23 October 2006

For Folks Who Think the World Needs More Smurfiness

A report from last week's Publishers Weekly:

Last year Steve Syatt, a public relations veteran who helped launch children's brands including Bob the Builder, decided to launch a brand of his own called Shushybye, with stories about dreams and sleeping. He self-published the first book, Shushybye: Snoozles Saves the Night, and sold over 3,000 on consignment at Borders stores throughout California.

Last month St. Martin's Press announced a worldwide rights deal for books from the Shushybye brand. . . .

Inspiration for self-published authors? Not really. For one thing, the Shushabye.com webpage says that this company has been around since January 2004, so Syatt has been working on his vision at least twice as long as the Publishers Weekly article implies. And it's clear that the company's goal is to create a brand, not to tell stories. Books are only one part of a product mix that includes DVD, TV show, sleepwear, toys, music, and a concert tour.

Remember how the Smurfs had only one, stereotyped female character when they began? Take a look at the "Meet the Shushies" page. Out of five characters shown and two more named, all but one is male. But don't worry--a little obvious reverse sexism should make that tokenism go away, right?
DOZIE is a girl Shushie, so she has all the smarts (of course!). DOZIE is always coming up with great ideas. She also loves to dance and has a bit of a crush on SNOOZLES. Children can always rely on DOZIE for the most wondrous dreams - and for her sweetness and joy.
I'm not sure I'll sleep better tonight.


Steve said...

JL Bell,

I launched the Shushybybe Company itself in 2004, when I began writing songs ans assembling the book. It was not until 2005 that I launched it locally as the article indicated. However, I actually created Shushybye when my son - now 19 - was about 3 and basically never went to sleep. He loved the stories I made up of the Shushies who make dreams for children - and the stories helped my wife and me prepare him for sleep. Through the 16 years, I kept building the Shushybye universe, and applied my passion for songwriting to compose original songs(in 2004). Shushybye is a family experience and comes from my heart. It is and always will be an expression of love for my son (who today is sudying journalism). On the business side, I own a youth marketing firm and played instrumenral roles in the launch of many major kids' brands. Shushybye is my own dream to challenge myself in terms of sucessfully launching a brand. You are correct there. But my 'brand' is built with intense dedication, and the partiipation of amazingly talented creative professionals. As a result, the Shushybye (from pestigious distributor WGBH Boston) and music CD (from Koch Records) have won several awards and received critical praise (They are high quality and I am particularly proud of the music). I encourage you and the readers to check the DVD and CD out - I am totally confident it will revise your thinking. The quality of Shushybye - the characters, stories, art, music, production of the DVD stage event are what paved the way for me to begin an exciting association with the wonderful people at St. Martin's Press. As for Dozie, she is not the only female lead character, as you will see when the books appear. She is based on my daughter, who has all the brains in my family (kind of like Lisa in The Simpsons).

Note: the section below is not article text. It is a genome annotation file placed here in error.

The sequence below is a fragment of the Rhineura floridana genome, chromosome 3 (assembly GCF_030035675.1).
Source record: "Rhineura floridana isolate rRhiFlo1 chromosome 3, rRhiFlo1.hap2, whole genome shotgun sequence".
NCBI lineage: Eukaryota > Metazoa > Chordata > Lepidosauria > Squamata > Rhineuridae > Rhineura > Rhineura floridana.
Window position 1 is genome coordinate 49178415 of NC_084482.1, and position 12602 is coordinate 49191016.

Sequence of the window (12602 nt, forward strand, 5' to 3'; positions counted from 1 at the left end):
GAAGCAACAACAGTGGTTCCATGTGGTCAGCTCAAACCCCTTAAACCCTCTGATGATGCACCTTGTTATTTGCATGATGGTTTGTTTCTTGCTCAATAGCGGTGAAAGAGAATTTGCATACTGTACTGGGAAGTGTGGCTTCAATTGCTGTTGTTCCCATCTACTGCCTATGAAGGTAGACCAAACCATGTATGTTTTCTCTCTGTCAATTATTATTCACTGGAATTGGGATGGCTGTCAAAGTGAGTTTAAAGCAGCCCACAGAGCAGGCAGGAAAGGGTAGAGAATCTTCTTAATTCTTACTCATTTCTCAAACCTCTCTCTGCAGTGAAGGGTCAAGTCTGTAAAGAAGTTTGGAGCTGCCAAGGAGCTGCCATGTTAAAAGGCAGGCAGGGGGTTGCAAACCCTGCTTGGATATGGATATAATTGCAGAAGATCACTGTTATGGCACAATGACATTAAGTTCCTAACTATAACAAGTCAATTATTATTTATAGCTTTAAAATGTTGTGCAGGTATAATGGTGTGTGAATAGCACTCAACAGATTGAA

J. L. Bell said...

Thanks for the inside information about how the Shushabye world grew. I'm not surprised to hear that some of its strongest roots are in music; that seemed to be an emphasis of the website, with its CDs and concert listings.

I'm still concerned about the number of cartoon and puppet ensembles that still contain a token female character, decades after people started pointing out that pattern. (See my earlier remarks on Sesame Street's new Muppet.)